Plagiarism is to commit
literary theft: present as new and original an idea or product derived from an
existing source ( Merriam Webster, 2018).

According to Section
8.2.4.D of the PSPB Operations Manual, there are 5 levels of plagiarism.

Level 1 is when a full
paper is copied and any name of the original author list is replaced with
another person, or where a large section of the original paper is copied
without quotation marks, credit notice, reference, and bibliography. This case
also includes instances where different portions of a paper are copied without
attribution from a number of papers by other authors, and the sum of plagiarized
material is more 50%. It can also include instances where more than one paper by
the offending author(s) has been found to contain plagiarized content, and all the
percentages of plagiarized material in each of the discovered papers sum to
greater than 50%.

Level 2 is where a
section of the original paper is copied from another paper without quotation
marks, credit notice, reference, and bibliography. This case also includes
instances where different portions of a paper are copied without attribution
from a number of papers by other authors, and the sum of copying results in a large
portion of plagiarized material (up to 50%) in the paper., or instances where
the sum of plagiarized material from the different papers would constitute the equivalent
of a large portion (greater than 20% and up to 50%) of the discovered paper
with the fewest words.

Level 3 is the un-credited
verbatim copying of individual elements (paragraph(s), sentence(s), illustration(s),
etc.) resulting in a significant portion (up to 20%) within a paper. An instance
could be where portions of original paper are used in another paper without
quotation marks, credit notice, reference, and bibliography.

Level 4.Instances of
improper paraphrasing occur when only a few words and phrases have been changed
or when the original sentence order has been rearranged; no credit notice or
reference appears with the text.

Level 5 Credited
Verbatim Copying of a Major Portion of a Paper without Clear Delineation. Instances
could include sections of an original paper copied from another paper; credit notice
is used but absence of quotation marks or offset text does not clearly
reference or identify the specific, copied material.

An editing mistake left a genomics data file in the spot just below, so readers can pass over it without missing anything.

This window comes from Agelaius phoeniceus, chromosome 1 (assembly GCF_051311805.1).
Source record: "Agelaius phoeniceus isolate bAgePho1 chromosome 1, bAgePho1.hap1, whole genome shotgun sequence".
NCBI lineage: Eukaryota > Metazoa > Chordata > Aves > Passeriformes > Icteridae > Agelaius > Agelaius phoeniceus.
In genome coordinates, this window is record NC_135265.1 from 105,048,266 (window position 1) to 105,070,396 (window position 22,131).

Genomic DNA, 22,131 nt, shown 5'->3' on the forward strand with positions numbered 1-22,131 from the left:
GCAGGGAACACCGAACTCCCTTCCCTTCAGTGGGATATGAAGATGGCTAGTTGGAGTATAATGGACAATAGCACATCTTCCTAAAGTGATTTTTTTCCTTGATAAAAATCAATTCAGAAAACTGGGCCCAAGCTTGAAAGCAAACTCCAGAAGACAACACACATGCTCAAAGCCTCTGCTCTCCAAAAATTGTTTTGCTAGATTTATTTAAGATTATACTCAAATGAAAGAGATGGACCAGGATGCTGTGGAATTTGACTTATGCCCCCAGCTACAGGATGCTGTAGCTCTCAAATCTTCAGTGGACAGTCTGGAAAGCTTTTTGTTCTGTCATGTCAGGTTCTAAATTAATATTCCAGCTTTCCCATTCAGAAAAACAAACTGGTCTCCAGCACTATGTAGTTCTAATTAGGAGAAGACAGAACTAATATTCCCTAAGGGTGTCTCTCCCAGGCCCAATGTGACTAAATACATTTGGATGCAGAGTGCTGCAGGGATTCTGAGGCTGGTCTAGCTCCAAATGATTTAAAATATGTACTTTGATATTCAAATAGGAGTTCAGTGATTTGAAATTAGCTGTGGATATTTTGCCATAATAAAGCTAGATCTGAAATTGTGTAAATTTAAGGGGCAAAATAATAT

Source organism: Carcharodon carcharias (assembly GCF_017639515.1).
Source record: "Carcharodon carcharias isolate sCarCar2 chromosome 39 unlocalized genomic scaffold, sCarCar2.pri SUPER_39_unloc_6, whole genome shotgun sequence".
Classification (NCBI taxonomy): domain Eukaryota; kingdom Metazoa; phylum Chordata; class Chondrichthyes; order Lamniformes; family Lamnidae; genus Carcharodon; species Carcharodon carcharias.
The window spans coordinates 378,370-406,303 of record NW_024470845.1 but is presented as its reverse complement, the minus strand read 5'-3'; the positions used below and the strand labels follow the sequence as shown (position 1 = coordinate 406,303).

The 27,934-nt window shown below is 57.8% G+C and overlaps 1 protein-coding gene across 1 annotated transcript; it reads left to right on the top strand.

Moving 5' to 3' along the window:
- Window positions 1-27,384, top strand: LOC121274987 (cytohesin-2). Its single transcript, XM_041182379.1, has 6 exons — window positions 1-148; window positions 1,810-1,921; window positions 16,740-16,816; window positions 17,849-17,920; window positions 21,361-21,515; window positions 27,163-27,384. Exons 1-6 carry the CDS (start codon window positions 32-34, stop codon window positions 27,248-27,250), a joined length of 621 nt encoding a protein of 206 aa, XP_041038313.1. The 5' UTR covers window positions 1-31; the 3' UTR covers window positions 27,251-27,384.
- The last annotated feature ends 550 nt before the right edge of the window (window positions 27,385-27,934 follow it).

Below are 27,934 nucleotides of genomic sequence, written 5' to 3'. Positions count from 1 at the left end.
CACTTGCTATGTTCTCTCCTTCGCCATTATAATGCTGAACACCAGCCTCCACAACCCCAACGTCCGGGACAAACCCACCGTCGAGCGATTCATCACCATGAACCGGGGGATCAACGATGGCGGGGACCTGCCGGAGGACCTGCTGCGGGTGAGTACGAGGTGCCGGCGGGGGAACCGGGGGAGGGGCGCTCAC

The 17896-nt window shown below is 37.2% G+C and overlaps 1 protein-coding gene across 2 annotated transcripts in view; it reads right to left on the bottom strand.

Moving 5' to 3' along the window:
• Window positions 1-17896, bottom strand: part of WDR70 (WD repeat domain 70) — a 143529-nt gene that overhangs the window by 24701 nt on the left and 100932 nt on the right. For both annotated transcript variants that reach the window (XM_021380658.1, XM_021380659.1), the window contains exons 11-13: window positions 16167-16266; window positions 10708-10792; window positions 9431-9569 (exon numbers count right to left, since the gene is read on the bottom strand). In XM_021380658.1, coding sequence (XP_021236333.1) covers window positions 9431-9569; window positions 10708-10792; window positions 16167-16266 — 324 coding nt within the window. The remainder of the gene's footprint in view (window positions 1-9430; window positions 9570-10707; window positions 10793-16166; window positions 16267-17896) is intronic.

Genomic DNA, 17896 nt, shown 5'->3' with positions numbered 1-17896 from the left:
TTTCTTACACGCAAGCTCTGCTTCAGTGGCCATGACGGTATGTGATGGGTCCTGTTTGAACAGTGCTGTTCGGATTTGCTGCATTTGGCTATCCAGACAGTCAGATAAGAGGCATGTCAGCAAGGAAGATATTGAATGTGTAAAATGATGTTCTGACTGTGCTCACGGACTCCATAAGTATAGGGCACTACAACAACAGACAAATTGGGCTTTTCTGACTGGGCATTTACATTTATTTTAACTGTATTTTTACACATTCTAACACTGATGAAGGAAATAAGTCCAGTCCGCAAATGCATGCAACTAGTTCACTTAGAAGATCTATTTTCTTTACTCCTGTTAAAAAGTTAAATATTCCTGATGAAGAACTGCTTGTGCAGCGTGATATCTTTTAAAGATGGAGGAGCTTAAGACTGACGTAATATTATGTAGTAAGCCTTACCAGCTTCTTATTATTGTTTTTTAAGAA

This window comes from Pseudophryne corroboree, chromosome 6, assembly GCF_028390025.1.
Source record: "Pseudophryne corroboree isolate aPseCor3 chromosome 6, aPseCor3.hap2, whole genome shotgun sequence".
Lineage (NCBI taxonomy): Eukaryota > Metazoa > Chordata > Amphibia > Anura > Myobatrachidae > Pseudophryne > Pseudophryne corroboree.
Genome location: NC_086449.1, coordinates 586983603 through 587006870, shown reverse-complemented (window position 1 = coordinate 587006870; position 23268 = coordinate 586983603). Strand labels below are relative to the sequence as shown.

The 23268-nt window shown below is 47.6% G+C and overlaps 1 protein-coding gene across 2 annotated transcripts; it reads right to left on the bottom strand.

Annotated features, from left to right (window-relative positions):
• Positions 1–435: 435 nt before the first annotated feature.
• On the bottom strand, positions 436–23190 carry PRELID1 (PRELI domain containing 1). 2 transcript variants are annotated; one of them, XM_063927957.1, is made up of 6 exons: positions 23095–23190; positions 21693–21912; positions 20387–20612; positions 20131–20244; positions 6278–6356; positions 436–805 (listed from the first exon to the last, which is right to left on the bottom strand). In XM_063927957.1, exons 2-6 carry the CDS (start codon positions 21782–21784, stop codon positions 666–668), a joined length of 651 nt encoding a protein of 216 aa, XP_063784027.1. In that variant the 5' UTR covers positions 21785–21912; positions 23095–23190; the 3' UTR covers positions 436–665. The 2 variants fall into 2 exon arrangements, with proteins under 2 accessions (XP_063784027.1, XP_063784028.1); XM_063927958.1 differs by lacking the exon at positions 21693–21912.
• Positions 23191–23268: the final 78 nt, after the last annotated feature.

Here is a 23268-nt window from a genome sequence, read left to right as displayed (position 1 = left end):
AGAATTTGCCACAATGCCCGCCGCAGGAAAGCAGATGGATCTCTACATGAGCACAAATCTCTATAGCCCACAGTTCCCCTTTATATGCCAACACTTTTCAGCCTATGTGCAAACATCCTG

Having understood what
the different levels of plagiarism, one can avoid them to prevent your work
from being discredited.

Understand what
plagiarism is. The American Heritage dictionary defines plagiarism as:
“the unauthorized use or close imitation of the language and thoughts of
another author and the representation of them as one’s own original
work.”. You should write a piece of text strictly in your own words and
then cite your sources. You can also write a good paraphrase that is not too
close to the original by thinking of the paraphrase more as your interpretation
or reflection on what you read, rather than a re-wording of what you read (
easiest ways to avoid plagiarism,2016)

Be familiar in the area
that you are talking about. By understanding the subject, you are more likely
to write in your own words, rather than use someone else’s definition of this
subject.

Reference your quotes
and sources. You must include a bibliography or works cited in your paper. If
you use a direct quote from another author’s work, then you must quote it and
cite it properly.

When in doubt, give
credit. There are a lot of ways to do this in order to avoid plagiarism.

Understand some basics
about copyright. Plagiarism can be more than a bad academic practice, it can be
a violation of the law if you break copyright. Here is what you need to
understand to stay legal:

Understand what doesn’t
need to be cited. Not every single thing in academic research needs to be cited,
or else research would be too painful for people to undertake. The following
things don’t need to be cited in your research and final papers: Common sense
observations, folklore, urban legends, and well known historical events, such
as the date of the Pearl Harbor Attacks,  
your own videos, presentations, music, and other media created and
originated by you,your own experiences, insights, creations, and musings.
However, if you used these same experiences, insights, creations, musings,
same
videos, presentations, music, or other media created and originated by you in a
previous assignment that you submitted academically, or got published, you would
need to first obtain your instructor’s permission to re-use the material and,
if you receive permission, include a self-citation.